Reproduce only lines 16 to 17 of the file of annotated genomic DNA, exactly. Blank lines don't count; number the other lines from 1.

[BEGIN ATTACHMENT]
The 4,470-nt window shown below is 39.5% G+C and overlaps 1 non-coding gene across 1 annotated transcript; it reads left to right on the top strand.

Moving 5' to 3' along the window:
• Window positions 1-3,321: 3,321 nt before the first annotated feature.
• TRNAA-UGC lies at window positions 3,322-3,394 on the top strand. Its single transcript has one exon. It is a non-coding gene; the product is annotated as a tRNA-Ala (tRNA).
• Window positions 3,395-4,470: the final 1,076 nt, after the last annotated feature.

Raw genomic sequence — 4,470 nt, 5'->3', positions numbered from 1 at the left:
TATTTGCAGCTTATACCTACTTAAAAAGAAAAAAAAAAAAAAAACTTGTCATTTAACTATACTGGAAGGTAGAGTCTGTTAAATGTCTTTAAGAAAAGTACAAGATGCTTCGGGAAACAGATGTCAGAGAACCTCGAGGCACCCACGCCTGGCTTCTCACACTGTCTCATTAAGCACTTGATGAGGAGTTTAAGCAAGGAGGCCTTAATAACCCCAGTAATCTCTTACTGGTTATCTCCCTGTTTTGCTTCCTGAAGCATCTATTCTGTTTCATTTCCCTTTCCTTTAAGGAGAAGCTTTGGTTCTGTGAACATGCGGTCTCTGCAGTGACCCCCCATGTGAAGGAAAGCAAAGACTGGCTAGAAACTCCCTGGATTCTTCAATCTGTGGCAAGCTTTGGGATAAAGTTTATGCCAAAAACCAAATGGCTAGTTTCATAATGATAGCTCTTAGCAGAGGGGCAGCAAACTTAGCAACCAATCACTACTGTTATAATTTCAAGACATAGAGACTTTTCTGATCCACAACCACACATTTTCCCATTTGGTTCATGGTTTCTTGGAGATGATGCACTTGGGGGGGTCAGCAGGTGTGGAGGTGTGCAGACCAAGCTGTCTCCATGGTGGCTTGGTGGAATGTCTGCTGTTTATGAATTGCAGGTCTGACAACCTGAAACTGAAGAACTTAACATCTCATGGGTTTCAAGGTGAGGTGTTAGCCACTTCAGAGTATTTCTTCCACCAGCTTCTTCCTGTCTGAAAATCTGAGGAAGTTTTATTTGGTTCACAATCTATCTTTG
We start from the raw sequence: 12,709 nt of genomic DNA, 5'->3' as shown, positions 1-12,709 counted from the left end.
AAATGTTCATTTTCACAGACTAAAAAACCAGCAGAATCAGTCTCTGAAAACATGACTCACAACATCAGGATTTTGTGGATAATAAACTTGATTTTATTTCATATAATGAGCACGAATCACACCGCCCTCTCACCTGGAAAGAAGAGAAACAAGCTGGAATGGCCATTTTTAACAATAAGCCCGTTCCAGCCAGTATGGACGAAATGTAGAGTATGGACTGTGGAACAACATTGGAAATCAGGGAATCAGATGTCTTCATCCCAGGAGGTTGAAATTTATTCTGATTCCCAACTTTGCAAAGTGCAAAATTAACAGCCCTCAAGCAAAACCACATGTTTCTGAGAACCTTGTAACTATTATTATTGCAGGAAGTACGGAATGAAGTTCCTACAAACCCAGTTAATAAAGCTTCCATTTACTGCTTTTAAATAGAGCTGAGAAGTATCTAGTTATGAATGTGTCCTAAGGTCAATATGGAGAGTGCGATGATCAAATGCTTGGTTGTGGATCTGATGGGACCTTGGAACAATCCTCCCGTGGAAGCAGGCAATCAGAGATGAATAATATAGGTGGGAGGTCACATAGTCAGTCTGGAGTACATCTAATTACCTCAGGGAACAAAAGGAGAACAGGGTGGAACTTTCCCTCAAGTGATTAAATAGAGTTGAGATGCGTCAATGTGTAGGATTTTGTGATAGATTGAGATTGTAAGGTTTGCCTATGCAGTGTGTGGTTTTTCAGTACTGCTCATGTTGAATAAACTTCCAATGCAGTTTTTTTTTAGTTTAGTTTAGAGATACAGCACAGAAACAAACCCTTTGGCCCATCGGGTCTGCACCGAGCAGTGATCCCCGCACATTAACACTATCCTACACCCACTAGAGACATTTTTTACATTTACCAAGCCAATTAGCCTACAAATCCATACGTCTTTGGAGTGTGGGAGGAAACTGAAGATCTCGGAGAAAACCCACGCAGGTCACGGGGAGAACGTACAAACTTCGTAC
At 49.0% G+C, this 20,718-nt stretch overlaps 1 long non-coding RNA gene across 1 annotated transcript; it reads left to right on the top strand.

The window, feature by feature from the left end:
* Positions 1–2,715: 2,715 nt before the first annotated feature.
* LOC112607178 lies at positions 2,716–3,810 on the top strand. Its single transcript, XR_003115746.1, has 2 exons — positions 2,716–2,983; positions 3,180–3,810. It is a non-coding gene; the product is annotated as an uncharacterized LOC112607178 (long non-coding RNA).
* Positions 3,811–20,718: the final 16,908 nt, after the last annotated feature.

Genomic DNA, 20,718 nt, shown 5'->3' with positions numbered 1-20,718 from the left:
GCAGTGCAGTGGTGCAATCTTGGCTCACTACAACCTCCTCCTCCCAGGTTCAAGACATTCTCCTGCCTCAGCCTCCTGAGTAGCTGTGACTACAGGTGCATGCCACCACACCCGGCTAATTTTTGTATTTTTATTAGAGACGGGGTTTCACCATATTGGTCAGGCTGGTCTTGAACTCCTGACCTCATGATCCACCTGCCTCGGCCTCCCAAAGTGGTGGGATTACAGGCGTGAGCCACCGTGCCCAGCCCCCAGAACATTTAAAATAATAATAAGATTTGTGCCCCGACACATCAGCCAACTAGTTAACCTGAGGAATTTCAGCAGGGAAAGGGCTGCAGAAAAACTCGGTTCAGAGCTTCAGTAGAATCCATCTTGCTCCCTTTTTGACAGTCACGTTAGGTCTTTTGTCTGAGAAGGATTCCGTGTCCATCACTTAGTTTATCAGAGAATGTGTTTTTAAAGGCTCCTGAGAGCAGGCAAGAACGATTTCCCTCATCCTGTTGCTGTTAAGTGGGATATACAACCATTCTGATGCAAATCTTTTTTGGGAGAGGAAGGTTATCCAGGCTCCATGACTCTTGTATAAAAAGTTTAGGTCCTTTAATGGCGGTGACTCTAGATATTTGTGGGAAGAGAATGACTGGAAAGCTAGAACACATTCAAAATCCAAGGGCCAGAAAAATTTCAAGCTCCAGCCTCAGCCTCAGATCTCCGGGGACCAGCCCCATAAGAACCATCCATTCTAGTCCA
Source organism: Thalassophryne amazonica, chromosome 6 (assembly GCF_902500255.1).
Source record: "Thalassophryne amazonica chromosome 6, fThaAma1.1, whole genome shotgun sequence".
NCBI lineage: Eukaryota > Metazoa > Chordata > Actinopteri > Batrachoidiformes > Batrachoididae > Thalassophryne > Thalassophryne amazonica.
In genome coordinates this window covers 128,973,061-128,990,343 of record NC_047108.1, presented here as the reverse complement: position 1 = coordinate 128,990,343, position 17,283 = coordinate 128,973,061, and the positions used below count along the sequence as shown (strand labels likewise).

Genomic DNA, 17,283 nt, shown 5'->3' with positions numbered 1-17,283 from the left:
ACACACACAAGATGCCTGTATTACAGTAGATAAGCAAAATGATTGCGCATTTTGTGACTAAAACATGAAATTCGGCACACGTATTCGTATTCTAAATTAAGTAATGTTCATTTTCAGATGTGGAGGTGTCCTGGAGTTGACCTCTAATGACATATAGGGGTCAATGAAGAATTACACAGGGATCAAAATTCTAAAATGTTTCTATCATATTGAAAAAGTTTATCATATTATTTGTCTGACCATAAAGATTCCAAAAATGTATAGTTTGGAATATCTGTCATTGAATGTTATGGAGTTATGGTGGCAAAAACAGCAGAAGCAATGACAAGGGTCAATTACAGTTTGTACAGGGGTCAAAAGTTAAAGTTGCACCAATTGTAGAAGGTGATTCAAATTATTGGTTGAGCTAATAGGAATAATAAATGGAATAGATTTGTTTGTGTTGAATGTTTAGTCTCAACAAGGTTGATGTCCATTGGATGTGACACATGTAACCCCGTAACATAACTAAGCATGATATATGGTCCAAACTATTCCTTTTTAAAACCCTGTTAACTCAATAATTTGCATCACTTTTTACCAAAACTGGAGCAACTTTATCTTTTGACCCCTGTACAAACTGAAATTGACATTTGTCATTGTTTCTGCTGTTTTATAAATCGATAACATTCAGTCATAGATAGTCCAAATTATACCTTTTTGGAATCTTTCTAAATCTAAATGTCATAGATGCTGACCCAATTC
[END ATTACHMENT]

GCAGTGCAGTGGTGCAATCTTGGCTCACTACAACCTCCTCCTCCCAGGTTCAAGACATTCTCCTGCCTCAGCCTCCTGAGTAGCTGTGACTACAGGTGCATGCCACCACACCCGGCTAATTTTTGTATTTTTATTAGAGACGGGGTTTCACCATATTGGTCAGGCTGGTCTTGAACTCCTGACCTCATGATCCACCTGCCTCGGCCTCCCAAAGTGGTGGGATTACAGGCGTGAGCCACCGTGCCCAGCCCCCAGAACATTTAAAATAATAATAAGATTTGTGCCCCGACACATCAGCCAACTAGTTAACCTGAGGAATTTCAGCAGGGAAAGGGCTGCAGAAAAACTCGGTTCAGAGCTTCAGTAGAATCCATCTTGCTCCCTTTTTGACAGTCACGTTAGGTCTTTTGTCTGAGAAGGATTCCGTGTCCATCACTTAGTTTATCAGAGAATGTGTTTTTAAAGGCTCCTGAGAGCAGGCAAGAACGATTTCCCTCATCCTGTTGCTGTTAAGTGGGATATACAACCATTCTGATGCAAATCTTTTTTGGGAGAGGAAGGTTATCCAGGCTCCATGACTCTTGTATAAAAAGTTTAGGTCCTTTAATGGCGGTGACTCTAGATATTTGTGGGAAGAGAATGACTGGAAAGCTAGAACACATTCAAAATCCAAGGGCCAGAAAAATTTCAAGCTCCAGCCTCAGCCTCAGATCTCCGGGGACCAGCCCCATAAGAACCATCCATTCTAGTCCA
Source organism: Thalassophryne amazonica, chromosome 6 (assembly GCF_902500255.1).